I'm doing my part, at least -- I'm buying an Aptera 2e.  All electric, many times the range of a Volt, notably cheaper than a Volt, and half the power consumption per mile.  Too bad the federal government isn't putting affordable, hyper-efficient, ultra-safe three wheelers like it on par with four wheelers (hint, hint!)

      And to any legislators in states with "autocycle" regulations -- I'm looking at you, Ohio, Kentucky, Massachusetts, and Maine -- you're an even bigger problem!  On what planet does it make sense that if someone builds a vehicle can withstand sledgehammer blows that they put through crash tests and exceed federal car standards several times over**, it should have harsher regulations than a 2-wheeled open motorcycle and be banned from going more than 45mph?  

      ** -- One of my favorite 2e photographs is of eight Aptera workers standing on top of a vehicle's shell without it even bending... after that shell was crushed with five times the force of federal roof crush requirements.

    •  Glad to have you back, Senator. (3+ / 0-)
      Recommended by:
      RunawayRose, blueyedace2, allep10

      And I hope that you are firmly on board James Hansen's recommendations.  350 ppm of atmospheric CO2 is an absolute requirement for our continued existence in a marginally stable world.

      Thanks for this diary.

      Freedom isn't "on the march." Freedom dances.

      by WarrenS on Fri Apr 24, 2009 at 12:45:25 PM PDT

      [ Parent ]

    •  It's good to have you back, sir.... (0+ / 0-)

      But you know that this will earn you a trashing on O'Reilly, Hannity, and Limbaugh for associating with us left-wing loonies ;_)

      Sooner or later one has to take sides. If one is to remain human -- Graham Greene

      by caul on Fri Apr 24, 2009 at 09:52:05 PM PDT

      [ Parent ]

  •  Thank you Senator Kerry. (14+ / 0-)

    So muhc might have been prevented the last 4 years had just a few more people in Ohio voted for you.

    Please keep fighting for positivechange, as you have for your entire career.

    They tortured people to get false confessions to fraudulently justify our invading Iraq.

    by TomP on Fri Apr 24, 2009 at 11:51:16 AM PDT

    •  Ohioans turned out for Kerry in record number but (0+ / 0-)

      their votes were disenfranchised by long lines and too few voting machines and deliberate obfuscation by Blackwell.

      <div style="color: #a00000;"> Our... constitutional heritage rebels at the thought of giving government the power to control men's minds. Thurgood Marshal

      by bronte17 on Sat Apr 25, 2009 at 10:50:59 AM PDT

      [ Parent ]

  •  Well I Hear You Senator (7+ / 0-)

    But there are no more John Warners.  Some days I think we'd be lucky to get a few more Newt Gingriches all things considered.  There box is too small for that diversity of thought.  Rather than encourage them to welcome their moderates back into the fold, let's welcome them with open arms and hang onto congress for another fifty years or so.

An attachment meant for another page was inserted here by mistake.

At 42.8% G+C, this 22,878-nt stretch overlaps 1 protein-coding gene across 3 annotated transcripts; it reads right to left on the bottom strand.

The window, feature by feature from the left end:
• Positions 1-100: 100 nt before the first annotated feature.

If spittle & tooth=vigor & youth Bill-O & Savage won't grow any older If wishes & dreams=bitches & beams We'll all live in skyscrapers bu

    by TooFolkGR on Fri Apr 24, 2009 at 11:52:00 AM PDT

  •  We must fight the incorrect talking points that (5+ / 0-)

    the other side of the aisle continues to throw around in an ever increasingly shrill voice.

    Thanks for keeping the pressure on Sen. Kerry.

    'Media' is the plural for 'mediocre'. - Rene Saguisag

    by funluvn1 on Fri Apr 24, 2009 at 11:52:18 AM PDT

  •  Thanks, Senator. (4+ / 0-)
    Recommended by:
    grannyhelen, Luftmensch, bubbanomics, TomP

    Glad that you are back.

    They waterboarded in order to "prove" the link between 9/11 and Saddam. That is the Unified Field Theory of Evil

    by Its the Supreme Court Stupid on Fri Apr 24, 2009 at 11:52:27 AM PDT

  •  Thanks for posting Senator. (4+ / 0-)
    Recommended by:
    bronte17, Luftmensch, bubbanomics, TomP

    Going green = jobs in manufacturing, research, and environmental recovery.

    Sounds like win, win, win to me.

    They tortured people to get false confessions to fraudulently justify our invading Iraq.

    by TNThorpe on Fri Apr 24, 2009 at 11:53:52 AM PDT

  •  Read Al Gore's testimony today (7+ / 0-)

    Justice, mercy, tolerance, hope, love, grace, and redemption are all Judeo-Christian values.

    by Benintn on Fri Apr 24, 2009 at 11:54:21 AM PDT

  •  Thank you Senator. It is however an insult to (4+ / 0-)

    our collective intelligence to have that Buffoon (Newt) be a voice on climate change before congress.

    open your mind or someone else will open it for you, but be careful you don't open it too much for you brain to fall out.

    by carlos the jackal on Fri Apr 24, 2009 at 11:56:38 AM PDT

  •  We should not be so arrogant.... (3+ / 0-)
    Recommended by:
    Meteor Blades, polecat, Ellinorianne

    "This is a time for global leadership from our country."  We should JOIN the rest of the world in this.  

  •  Thanks for this Senator (1+ / 0-)
    Recommended by:
    Luftmensch

    Let's keep an eye on the important issues.

    "They want to win, at any price. So, you have a choice: be a fighting liberal or sit quietly. I know what I am, what are you?" -Steve Gilliard.

    by demkat620 on Fri Apr 24, 2009 at 11:57:07 AM PDT

  •  It was time years (4+ / 0-)

    ago to do something but we can still change but it's got to be comprehensive, beyond high speed rail and green technology.  We have to change our lifestyles, which is the hardest thing to sell, but if we don't, it will be changed for us.

  •  thank you Senator... (1+ / 0-)
    Recommended by:
    Luftmensch

    So glad to see you hear today and thanks for coming..  We need to take steps to try to solve the problem of climate change and we need to do it immediately...

    Everything that is really great and inspiring is created by the individual who can labor in freedom. Albert Einstein

    by ebbinflo on Fri Apr 24, 2009 at 12:06:03 PM PDT

  •  Well done, Senator. (1+ / 0-)
    Recommended by:
    blueyedace2

    What I would like to know is why the tax breaks for wealthy charity have been removed from the budget?

    •  Not sure how this relates to climate change... (2+ / 0-)